Rainbow Rant: Queer kinksters belong at Pride
A history lesson
Every June, it seems, the queer and transgender community debates who belongs at Pride. Asexual people. Transgender people. Bisexual people. Pansexual people. Queer couples who “look straight,” whatever that means. All of these communities have found themselves the subject of painful conversations, think pieces, Facebook fights and worse. These annual attempts to vote a group off LGBT island are practically a Pride tradition.
This year, the debate has centered on whether kink belongs at Pride and I have tried to keep my mouth shut. Since these attempts to exclude parts of our community from our celebrations are toxic, but largely toothless, refusing to entertain the question is the best response. But as a historian, I find the conversation about kink particularly galling. Kink, leather and BDSM clubs have long been key institutions in our community, especially in Columbus.
In the United States, organized kink and leather clubs date back to the 1940s, booming following World War II. One of the first leather bars in the world was founded in Chicago by a largely unsung queer hero named Chuck Renslow. Renslow had a keen head for business, politics and community-building. In 1952, he and his partner, Dom Orejudos, started a men’s physique photography studio. They called it Kris Studios to honor transgender icon Christine Jorgensen, and their magazine functioned as a safe and discreet way for gay men to find community in an era of intense homophobia.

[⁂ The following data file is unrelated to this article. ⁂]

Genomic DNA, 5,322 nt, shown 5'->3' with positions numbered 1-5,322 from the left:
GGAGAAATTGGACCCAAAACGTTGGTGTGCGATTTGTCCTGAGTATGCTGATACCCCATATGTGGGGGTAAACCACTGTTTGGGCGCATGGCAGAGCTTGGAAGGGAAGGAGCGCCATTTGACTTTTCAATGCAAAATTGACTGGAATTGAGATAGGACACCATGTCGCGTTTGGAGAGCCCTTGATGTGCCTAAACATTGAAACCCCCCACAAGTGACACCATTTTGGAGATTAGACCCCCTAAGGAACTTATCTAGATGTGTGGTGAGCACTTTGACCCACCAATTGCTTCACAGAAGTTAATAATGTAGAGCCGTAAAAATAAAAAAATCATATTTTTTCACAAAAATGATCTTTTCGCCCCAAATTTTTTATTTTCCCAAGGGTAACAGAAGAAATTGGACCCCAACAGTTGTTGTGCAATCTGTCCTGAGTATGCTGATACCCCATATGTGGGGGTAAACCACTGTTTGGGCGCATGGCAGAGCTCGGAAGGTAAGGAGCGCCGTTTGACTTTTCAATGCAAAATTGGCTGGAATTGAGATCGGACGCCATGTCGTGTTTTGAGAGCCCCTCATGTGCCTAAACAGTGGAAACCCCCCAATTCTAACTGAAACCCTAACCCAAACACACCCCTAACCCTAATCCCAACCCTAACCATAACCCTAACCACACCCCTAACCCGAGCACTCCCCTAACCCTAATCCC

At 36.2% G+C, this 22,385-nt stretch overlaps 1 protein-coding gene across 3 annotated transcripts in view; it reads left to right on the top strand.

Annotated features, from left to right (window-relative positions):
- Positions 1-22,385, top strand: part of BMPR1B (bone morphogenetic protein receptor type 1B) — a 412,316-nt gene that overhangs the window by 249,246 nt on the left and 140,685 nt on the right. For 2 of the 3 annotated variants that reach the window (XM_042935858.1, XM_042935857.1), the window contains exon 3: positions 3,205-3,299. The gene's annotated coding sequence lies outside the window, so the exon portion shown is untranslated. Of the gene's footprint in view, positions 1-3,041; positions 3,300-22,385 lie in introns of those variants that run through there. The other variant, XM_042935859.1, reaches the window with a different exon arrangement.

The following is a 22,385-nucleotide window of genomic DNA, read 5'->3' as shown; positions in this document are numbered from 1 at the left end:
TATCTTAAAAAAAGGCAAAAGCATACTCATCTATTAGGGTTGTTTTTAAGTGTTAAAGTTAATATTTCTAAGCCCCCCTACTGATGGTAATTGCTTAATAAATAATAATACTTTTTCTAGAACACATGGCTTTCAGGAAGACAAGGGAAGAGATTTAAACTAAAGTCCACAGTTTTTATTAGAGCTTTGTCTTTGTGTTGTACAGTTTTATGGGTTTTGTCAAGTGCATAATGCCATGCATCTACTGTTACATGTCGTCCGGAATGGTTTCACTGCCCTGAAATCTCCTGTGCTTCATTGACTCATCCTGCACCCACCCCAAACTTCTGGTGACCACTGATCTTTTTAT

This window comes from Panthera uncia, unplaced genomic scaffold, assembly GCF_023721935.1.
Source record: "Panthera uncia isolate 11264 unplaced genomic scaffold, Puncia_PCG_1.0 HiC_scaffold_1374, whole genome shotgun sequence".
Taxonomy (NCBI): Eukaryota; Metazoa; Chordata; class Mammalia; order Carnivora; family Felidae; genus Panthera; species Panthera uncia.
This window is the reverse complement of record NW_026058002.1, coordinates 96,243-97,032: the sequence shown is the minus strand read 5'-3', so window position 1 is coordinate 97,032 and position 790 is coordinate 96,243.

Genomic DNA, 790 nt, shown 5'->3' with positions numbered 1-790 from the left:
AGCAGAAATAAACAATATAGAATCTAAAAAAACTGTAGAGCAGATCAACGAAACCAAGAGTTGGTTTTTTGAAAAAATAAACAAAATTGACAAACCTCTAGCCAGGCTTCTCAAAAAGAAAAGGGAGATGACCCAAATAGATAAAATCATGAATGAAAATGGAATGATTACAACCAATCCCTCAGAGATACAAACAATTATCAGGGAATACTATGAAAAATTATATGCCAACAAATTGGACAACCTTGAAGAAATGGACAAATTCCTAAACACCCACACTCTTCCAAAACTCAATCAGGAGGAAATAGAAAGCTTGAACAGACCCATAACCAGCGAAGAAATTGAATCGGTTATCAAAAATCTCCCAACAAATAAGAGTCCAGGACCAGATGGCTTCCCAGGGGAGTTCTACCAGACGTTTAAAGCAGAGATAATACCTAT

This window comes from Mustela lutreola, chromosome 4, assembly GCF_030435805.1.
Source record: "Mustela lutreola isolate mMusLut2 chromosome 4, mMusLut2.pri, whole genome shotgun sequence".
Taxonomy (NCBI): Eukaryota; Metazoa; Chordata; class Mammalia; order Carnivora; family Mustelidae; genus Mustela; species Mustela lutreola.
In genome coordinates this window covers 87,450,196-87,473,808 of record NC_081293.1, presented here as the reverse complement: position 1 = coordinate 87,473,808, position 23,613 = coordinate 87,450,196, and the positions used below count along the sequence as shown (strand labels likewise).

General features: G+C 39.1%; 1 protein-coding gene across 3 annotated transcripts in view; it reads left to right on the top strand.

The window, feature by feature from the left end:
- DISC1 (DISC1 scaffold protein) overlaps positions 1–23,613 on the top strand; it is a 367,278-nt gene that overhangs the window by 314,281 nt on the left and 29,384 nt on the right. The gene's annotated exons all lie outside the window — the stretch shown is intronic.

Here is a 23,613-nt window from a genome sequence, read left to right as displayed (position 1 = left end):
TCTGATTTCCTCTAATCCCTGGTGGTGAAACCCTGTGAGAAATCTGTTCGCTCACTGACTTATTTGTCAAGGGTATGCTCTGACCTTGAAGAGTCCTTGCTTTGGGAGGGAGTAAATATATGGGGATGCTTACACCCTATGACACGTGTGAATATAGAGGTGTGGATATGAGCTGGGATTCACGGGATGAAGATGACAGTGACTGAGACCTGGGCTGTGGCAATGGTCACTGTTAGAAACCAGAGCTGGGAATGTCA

In 1958, the two started a gay gym and the country’s first gay leather bar, the Gold Coast bar. Until his death at 87, Renslow created places where the queer and transgender community could congregate, even during times of political repression. Renslow fought against police bar raids and in favor of non-discrimination ordinances. Helped by his fellow leather enthusiasts, he donated hundreds of thousands of dollars to LGBT causes. Without him and the leather community he supported, the LGBT Midwest would look very different.
In Columbus, leather clubs have long been an important part of the fabric of our community, especially in times of crisis. During the height of the AIDS epidemic, the Columbus Centurions, a leather back patch club, dedicated itself to the fight against the virus. As with many leather clubs, membership in the Centurions was an honor that came with responsibilities; the club was as focused on charity as on camaraderie. The group held monthly bar nights and drag shows in which it raised money for AIDS care, along with hygiene supplies desperately needed in hospitals and homes where caregivers were supporting people living with AIDS.
Leather and kink clubs are a part of queer history. They deserve a place of honor at Pride, among the pantheon that has fought for our collective liberation.